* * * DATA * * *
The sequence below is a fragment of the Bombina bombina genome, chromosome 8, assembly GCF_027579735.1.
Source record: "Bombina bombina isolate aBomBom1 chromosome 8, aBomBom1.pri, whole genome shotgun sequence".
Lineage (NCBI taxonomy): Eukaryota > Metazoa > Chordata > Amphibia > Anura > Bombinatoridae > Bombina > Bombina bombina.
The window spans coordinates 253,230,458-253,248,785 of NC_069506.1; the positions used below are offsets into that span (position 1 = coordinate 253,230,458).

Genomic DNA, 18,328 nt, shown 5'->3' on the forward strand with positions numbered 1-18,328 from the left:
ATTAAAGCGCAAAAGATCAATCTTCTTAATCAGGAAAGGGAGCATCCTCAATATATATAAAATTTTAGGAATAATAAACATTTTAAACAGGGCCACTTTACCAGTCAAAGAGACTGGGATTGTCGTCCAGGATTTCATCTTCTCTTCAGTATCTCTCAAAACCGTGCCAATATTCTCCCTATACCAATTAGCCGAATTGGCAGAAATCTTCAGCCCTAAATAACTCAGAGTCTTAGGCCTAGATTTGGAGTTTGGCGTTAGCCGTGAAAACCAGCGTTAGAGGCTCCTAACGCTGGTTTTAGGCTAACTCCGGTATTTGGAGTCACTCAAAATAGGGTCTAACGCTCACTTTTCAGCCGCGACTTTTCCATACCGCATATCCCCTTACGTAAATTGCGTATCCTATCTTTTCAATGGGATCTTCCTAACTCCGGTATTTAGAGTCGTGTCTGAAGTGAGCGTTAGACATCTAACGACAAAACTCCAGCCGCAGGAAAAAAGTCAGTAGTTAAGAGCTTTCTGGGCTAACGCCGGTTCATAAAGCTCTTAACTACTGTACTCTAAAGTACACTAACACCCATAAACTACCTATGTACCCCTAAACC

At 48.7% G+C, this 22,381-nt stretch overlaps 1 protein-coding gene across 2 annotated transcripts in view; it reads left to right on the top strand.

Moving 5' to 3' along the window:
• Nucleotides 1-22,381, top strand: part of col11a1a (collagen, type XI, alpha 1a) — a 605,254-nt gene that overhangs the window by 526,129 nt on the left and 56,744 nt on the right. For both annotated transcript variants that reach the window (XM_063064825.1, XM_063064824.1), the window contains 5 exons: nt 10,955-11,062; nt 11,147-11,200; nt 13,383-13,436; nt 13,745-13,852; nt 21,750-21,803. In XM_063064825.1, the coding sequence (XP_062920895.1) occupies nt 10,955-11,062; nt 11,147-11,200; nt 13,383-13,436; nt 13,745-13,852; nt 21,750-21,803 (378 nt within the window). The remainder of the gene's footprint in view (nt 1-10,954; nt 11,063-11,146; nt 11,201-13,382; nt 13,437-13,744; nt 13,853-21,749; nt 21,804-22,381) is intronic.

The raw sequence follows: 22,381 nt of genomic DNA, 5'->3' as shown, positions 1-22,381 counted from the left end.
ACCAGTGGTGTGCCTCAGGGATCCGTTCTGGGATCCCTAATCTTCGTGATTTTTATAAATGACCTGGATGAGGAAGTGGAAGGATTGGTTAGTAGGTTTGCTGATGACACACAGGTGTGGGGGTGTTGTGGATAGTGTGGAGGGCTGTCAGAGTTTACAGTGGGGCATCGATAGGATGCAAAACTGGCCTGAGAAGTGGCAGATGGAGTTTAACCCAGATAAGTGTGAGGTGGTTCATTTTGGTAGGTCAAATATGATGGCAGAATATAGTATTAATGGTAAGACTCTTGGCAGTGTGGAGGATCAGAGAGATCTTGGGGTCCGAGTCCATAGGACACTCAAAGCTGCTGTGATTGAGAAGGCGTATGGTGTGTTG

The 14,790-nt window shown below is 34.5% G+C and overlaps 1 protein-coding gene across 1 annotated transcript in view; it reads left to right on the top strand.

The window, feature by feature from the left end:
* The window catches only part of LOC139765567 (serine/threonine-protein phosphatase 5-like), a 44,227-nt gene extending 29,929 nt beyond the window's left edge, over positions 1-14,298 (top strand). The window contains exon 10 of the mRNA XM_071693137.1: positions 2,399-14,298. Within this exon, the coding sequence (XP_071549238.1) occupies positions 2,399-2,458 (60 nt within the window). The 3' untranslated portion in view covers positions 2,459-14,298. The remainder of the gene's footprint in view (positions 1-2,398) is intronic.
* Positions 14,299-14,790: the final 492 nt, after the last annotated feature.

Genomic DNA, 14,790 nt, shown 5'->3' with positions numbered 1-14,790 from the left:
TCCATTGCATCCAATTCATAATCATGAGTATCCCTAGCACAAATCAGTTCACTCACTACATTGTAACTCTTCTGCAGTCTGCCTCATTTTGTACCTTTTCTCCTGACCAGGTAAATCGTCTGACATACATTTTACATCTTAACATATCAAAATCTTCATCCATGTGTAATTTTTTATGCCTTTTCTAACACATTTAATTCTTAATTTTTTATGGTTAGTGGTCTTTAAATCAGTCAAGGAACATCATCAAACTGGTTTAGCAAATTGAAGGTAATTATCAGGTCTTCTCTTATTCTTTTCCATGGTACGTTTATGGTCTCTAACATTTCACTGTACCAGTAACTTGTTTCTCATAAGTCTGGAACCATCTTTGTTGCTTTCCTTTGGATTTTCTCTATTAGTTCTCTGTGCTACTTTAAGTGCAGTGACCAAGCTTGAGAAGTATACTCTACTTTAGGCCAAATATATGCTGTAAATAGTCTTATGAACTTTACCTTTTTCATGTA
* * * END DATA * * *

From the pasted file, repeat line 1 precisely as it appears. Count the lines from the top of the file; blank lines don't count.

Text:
The sequence below is a fragment of the Bombina bombina genome, chromosome 8, assembly GCF_027579735.1.